Grandma Annie’s Chocolate Chip Mandel Bread
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Mandel bread is a traditional twice-baked Jewish cookie similar to biscotti.
My Grandma Annie made the world’s best mandel bread, a twice-baked, crunchy Jewish cookie similar to biscotti. Whenever she visited us, she’d walk off the plane with a big smile and cookie tin in each hand. Her mandel bread never lasted long at our house, so we’d always bake more during her stay, tripling the recipe so we’d have enough to share with all the neighbors. Eventually, the whole block came to love her visits.
Like biscotti, mandel bread is crunchy. However, it’s made with more fat than biscotti, so the resulting cookie is a bit richer and less dry. You don’t need to dip it in coffee or tea to enjoy it – it’s delicious all on its own. Most mandel bread recipes are non-dairy and call for oil (including my grandma’s), but I use butter because it tastes better.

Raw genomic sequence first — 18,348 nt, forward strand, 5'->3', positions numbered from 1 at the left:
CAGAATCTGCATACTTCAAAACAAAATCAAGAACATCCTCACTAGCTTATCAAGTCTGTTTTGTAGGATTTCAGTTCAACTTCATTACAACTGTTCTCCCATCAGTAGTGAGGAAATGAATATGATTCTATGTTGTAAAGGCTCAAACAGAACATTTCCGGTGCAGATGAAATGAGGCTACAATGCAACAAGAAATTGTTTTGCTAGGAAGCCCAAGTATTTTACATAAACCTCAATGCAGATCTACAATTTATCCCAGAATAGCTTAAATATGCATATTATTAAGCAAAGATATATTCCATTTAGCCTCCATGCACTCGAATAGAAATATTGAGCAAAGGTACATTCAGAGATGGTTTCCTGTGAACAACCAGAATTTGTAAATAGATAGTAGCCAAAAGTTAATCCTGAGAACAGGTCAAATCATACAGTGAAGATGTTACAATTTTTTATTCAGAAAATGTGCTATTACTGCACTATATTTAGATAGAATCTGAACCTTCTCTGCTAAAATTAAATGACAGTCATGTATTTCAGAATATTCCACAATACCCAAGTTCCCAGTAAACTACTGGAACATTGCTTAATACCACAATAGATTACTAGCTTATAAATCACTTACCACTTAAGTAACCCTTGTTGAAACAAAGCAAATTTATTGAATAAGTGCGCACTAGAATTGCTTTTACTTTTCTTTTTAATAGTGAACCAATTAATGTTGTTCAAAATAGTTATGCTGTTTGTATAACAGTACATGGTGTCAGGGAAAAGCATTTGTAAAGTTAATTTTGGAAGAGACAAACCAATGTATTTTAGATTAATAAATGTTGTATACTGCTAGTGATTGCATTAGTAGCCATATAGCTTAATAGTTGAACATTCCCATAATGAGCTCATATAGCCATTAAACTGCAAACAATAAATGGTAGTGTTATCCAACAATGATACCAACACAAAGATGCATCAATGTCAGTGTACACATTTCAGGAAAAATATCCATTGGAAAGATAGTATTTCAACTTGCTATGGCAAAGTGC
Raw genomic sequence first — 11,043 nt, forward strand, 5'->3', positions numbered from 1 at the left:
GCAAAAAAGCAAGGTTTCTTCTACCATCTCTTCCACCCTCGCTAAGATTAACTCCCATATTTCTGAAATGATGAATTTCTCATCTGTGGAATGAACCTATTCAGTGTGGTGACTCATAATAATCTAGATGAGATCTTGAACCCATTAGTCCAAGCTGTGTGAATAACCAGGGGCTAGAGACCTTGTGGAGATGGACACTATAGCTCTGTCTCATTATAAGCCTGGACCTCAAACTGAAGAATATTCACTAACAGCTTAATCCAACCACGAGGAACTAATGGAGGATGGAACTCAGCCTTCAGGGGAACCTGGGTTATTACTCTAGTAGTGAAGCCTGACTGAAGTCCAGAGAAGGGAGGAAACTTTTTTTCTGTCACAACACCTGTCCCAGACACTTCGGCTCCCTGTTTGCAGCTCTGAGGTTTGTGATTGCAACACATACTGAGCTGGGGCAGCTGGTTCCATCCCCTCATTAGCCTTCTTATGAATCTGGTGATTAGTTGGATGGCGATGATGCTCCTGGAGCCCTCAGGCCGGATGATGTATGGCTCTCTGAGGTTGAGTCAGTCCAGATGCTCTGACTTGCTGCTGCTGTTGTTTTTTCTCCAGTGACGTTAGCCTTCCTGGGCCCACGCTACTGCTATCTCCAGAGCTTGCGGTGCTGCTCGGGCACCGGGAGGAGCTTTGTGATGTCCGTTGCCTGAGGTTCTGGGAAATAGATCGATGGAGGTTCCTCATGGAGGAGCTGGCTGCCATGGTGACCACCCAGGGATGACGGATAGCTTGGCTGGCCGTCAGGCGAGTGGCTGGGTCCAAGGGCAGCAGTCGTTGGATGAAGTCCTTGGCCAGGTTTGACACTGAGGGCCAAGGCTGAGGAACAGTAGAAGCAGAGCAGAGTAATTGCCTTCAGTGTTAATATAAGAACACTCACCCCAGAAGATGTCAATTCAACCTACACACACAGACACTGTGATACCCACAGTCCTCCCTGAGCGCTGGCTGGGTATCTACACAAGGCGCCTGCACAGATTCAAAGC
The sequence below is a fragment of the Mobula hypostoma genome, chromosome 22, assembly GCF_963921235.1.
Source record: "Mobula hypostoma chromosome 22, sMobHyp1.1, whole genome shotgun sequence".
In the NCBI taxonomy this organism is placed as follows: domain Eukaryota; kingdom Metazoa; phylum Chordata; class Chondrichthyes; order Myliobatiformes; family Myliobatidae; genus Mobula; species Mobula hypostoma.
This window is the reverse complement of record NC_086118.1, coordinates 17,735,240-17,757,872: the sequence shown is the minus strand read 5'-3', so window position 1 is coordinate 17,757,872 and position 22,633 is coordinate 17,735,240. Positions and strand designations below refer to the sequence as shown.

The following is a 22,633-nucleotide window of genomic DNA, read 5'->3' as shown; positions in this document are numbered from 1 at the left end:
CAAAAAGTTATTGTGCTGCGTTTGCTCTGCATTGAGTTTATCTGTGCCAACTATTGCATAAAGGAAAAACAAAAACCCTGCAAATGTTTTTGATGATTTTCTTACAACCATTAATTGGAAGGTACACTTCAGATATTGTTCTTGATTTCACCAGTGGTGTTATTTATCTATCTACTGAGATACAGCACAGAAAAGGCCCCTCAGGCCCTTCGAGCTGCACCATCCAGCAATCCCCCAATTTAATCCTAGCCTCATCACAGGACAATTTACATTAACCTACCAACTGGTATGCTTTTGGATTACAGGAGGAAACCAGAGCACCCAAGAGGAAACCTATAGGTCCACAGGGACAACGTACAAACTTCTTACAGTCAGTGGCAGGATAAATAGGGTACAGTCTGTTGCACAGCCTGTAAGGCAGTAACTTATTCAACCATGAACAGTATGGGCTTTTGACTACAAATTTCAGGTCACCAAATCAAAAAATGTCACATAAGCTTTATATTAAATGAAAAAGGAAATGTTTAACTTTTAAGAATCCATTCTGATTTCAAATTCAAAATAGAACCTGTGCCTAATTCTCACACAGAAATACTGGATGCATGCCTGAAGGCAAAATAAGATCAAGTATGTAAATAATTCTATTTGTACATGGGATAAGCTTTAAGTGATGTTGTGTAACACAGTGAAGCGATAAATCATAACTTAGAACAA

What You’ll Need To Make Mandel Bread
How To Make Mandel Bread
In a medium bowl, combine the flour, baking powder, salt, cinnamon and nutmeg.
Whisk to combine.
In the bowl of an electric mixer, combine the melted butter, sugar, vanilla extract and almond extract.
Beat on medium speed until combined.
Add the eggs.
Add the eggs and continue beating on medium speed until thickened and pale yellow, 2 to 3 minutes.
Add the dry ingredients.
Mix on low speed until just incorporated.
Mix in the chocolate chips and nuts (if using).
Cover the bowl with plastic wrap and place in the refrigerator to chill until firm, 1 to 2 hours. Lightly dust a clean work surface with flour and shape the dough into 2 logs about 2 inches wide, 13 inches long, and 1 inch tall.
Place the logs on two parchment-lined baking sheets.
Bake for about 25 minutes, or until lightly golden, rotating the pans from top to bottom and front to back midway through. Remove the pans from the oven and place on cooling racks. Let the baked logs cool for 15 minutes.
Meanwhile, reduce the oven temperature to 250°F. In a small bowl, mix together the remaining 1 tablespoon of sugar and 1/4 teaspoon cinnamon.